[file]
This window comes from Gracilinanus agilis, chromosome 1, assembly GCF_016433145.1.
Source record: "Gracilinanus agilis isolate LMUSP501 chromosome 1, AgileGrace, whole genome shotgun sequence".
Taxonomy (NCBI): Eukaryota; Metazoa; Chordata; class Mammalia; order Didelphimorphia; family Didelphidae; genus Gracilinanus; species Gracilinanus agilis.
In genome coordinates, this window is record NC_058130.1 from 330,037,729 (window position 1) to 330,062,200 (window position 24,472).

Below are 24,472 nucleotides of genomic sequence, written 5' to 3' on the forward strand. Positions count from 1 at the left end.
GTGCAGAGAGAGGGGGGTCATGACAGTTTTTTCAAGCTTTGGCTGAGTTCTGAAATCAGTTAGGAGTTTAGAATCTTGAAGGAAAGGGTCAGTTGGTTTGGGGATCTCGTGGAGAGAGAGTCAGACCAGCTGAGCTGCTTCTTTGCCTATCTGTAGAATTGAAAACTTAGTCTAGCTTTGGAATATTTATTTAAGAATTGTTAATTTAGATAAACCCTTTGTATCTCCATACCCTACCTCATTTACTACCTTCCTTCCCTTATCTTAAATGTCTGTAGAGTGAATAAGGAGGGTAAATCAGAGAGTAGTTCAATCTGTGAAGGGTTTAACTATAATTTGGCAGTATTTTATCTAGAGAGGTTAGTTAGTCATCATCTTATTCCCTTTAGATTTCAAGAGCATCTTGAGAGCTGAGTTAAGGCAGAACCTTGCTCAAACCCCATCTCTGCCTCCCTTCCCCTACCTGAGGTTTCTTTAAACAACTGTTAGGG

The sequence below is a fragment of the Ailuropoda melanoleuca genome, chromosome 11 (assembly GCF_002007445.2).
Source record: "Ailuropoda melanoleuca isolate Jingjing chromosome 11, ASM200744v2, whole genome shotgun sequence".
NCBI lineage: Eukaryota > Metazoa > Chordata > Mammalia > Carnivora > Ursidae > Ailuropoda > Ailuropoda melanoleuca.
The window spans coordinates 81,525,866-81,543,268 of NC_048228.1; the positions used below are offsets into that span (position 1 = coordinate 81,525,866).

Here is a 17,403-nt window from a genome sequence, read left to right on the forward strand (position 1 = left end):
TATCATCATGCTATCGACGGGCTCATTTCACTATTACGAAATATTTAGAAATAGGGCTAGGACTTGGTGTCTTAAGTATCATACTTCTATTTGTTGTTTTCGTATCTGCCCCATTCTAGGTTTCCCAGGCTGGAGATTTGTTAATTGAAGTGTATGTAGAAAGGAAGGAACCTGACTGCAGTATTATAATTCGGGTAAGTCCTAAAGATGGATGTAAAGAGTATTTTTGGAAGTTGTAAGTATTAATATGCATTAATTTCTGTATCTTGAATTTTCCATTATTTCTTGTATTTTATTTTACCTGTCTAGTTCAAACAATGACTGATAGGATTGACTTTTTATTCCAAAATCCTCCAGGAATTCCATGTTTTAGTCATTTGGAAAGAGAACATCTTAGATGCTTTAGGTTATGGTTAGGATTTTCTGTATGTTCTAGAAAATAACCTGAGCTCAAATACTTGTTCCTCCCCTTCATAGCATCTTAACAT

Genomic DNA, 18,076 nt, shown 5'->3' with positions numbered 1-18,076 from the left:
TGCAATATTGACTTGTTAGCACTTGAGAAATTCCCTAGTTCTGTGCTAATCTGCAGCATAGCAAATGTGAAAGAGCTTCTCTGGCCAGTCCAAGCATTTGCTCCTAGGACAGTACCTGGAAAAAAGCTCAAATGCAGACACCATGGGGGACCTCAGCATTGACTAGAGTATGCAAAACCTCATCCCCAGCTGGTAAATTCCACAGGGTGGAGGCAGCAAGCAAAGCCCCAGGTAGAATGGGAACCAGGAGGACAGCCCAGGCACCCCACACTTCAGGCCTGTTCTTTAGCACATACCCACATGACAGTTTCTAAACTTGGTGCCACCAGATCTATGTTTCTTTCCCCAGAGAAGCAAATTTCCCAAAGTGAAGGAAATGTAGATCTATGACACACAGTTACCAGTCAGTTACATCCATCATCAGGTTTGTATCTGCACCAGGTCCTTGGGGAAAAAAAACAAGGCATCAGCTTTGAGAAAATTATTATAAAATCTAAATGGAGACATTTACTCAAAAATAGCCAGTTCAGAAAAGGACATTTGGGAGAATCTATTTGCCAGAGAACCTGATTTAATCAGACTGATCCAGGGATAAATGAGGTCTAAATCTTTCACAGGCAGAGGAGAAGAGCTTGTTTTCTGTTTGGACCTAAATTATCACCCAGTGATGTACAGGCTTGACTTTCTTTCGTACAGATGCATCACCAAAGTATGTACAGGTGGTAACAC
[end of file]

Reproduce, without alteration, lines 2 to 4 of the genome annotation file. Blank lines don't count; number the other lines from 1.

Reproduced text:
Source record: "Gracilinanus agilis isolate LMUSP501 chromosome 1, AgileGrace, whole genome shotgun sequence".
Taxonomy (NCBI): Eukaryota; Metazoa; Chordata; class Mammalia; order Didelphimorphia; family Didelphidae; genus Gracilinanus; species Gracilinanus agilis.
In genome coordinates, this window is record NC_058130.1 from 330,037,729 (window position 1) to 330,062,200 (window position 24,472).